Shipping processes and best practices are continually evolving and adapting to help small and medium businesses gain a competitive advantage in an increasingly complex global economy. Driven by the growth of e-commerce, more shippers are involved in the global economy than ever before. Only 5 percent of shippers expand their horizons and shipments beyond the big two parcel carrier options in the U.S. In other words, only 5 percent of us-based shippers are taking advantage of the perks of working with the regional center, explains Paul Steiner of Supply & Demand Chain Executive.
As a shipper, you need to understand the drawbacks to using the big two parcel carrier options, the benefits of exploring other options, and what caution you need to consider before devoting all of your resources to either regional or the big two carriers.
There are numerous drawbacks to simply focusing on the duopoly of the big two carriers. The U.S. has a long-standing tradition of preventing businesses from creating a monopoly in the economy, but the big two parcel carrier options have managed to evade this inevitability by keeping pricing low and ensuring their partner businesses and customers are kept typing. However, shippers are faced with additional challenges with solely using the big two carriers, which include the following:
To gain competitive discount from the big two carriers, shippers must usually engage in a high volume of business with the respective carriers. If enough volume is not processed and shipped, the carrier they assess additional costs to the shipper at the end of a reporting period.
The big three carriers also have a hard time ensuring last mile delivery for businesses that do not generate a high volume of shipments within the carrier. In many cases, shipments two are transferred to smaller carriers for last mile delivery. For example, FedEx and UPS may move shipments to the United States Postal Service for final delivery.
Like communicating with many large corporations, maintaining contact with FedEx and UPS for variances and shipping needs can be difficult at best. There may not be a person with the authority to explain current rate for contract details, and as a result, small-to-medium shippers can end up paying more for their shipments. In other words, the bargaining chip for working with small to medium businesses as a major carrier is insurmountable, and small to medium businesses are left to deal simply with the rates.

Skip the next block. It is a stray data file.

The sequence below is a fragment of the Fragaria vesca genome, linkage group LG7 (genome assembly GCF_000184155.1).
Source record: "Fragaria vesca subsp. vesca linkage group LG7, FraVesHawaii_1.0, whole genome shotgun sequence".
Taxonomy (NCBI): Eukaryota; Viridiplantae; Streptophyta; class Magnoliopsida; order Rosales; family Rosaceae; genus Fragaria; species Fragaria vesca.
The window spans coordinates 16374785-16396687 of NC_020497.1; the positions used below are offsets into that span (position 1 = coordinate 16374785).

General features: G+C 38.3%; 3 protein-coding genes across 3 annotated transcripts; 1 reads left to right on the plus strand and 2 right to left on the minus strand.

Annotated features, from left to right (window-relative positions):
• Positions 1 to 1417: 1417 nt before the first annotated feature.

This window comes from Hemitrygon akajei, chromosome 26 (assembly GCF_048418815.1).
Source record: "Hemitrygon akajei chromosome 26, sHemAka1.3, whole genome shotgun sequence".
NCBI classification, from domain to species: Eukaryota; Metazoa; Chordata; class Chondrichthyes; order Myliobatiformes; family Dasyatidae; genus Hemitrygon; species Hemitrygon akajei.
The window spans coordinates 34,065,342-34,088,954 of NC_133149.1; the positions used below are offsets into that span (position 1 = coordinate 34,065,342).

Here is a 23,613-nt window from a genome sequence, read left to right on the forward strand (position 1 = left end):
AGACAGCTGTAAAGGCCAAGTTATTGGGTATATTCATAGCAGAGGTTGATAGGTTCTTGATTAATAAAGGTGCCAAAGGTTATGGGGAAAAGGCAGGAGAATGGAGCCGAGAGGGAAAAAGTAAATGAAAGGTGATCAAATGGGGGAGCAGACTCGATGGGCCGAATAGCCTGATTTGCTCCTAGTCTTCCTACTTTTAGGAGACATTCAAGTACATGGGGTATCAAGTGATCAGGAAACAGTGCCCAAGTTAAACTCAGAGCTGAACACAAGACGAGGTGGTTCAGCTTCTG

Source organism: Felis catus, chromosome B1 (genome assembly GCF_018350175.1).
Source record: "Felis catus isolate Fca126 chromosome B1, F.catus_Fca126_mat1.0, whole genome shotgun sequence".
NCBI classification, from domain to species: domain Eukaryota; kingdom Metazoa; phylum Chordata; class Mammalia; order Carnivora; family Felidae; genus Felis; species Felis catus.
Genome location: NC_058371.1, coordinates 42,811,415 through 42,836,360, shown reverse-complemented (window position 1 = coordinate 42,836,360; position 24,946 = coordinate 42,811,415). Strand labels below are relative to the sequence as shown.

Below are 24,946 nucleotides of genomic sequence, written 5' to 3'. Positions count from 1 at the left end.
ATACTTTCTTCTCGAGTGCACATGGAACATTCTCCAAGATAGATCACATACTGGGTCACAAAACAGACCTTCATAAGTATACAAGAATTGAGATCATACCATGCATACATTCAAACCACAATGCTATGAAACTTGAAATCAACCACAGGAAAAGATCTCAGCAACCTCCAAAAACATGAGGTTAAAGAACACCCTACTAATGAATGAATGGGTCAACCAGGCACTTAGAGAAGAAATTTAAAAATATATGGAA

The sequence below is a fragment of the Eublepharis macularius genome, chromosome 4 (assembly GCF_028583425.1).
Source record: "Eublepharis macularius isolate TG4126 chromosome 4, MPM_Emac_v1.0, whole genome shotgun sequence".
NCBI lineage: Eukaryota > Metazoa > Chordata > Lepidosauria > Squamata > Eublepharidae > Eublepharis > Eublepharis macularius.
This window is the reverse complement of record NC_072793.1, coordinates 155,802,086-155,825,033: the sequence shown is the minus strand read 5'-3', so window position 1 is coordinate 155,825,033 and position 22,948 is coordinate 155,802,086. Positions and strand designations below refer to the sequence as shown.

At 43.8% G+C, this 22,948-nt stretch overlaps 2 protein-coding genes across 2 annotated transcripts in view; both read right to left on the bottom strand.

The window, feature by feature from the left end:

There are significant benefits to working with regional carriers, which include the following:
By definition, regional carriers are more apt at ensuring last mile delivery from within the given carrier. As a result, shippers know exactly who handles the package from the beginning to the end of its journey. Furthermore, this can be a vital part of visibility and tracking of packages.
Regional carriers may also be able to communicate better and provide access to order tracking tools and assistance to shoppers when they need it.
With the rise of cloud computing technology, more regional carriers are also growing in their automation capabilities. They may be able to offer services similar to third-party logistics providers (3PLs), such as value-added services and contract negotiation, to ensure rate selection and billing is completed accurately and appropriately
Understanding how there are disadvantages to solely using the big two parcel carrier options can be misleading. Rather than diverting all resources and shipments to regional carriers, shippers need to take specific cautions when selecting regional carriers.
Regional carriers often have limitations on their capabilities. While they may offer additional hours of service for pickup or drop-off, they may not have the new technologies of the big two. Also, regional carriers are working with a more limited staff, and delivery guarantees may not be as promising. For example, tracking shipments with smaller carriers may be more complicated than using the big two, explains Jeremy Marsan of FitSmallBusiness.
Automation in regional carriers is another issue. Regional carriers may not have the financial or technological resources to improve efficiency beyond the capabilities of the big carriers. As a result, shippers need to consider their options carefully when negotiating contracts with regional carriers and not alienate other carrier relationships.
Regional carriers may also process shipments differently from the big two parcel carrier options. For example, a regional carrier that picks up shipments after-hours may not process the shipment until the next day, if not later. As a result, it may be more cost effective to select a slightly higher cost shipping via a bigger carrier for processing. In addition, regional carriers are often limited in where their services are offered, and transporting packages for shipments across geographic boundaries can take significantly longer and involved higher rates.
The only solution to the conundrum of using the big two or regional carriers is to find a combination that results in maximum optimization and efficiency of shipping processes. As a result, more shippers are turning to 3PLs to negotiate contracts and ensure the most cost-effective party processes the shipments.
Unfortunately, the overwhelming majority of shippers do not use regional carriers at all, but 64 percent of them want to expand their options beyond the big two. Ultimately, having more than the two options for shipping is gaining traction throughout the industry. In fact, the following infographic, created by Endicia, details some of the most specific differences in pricing and shipping options among the big two and USPS.
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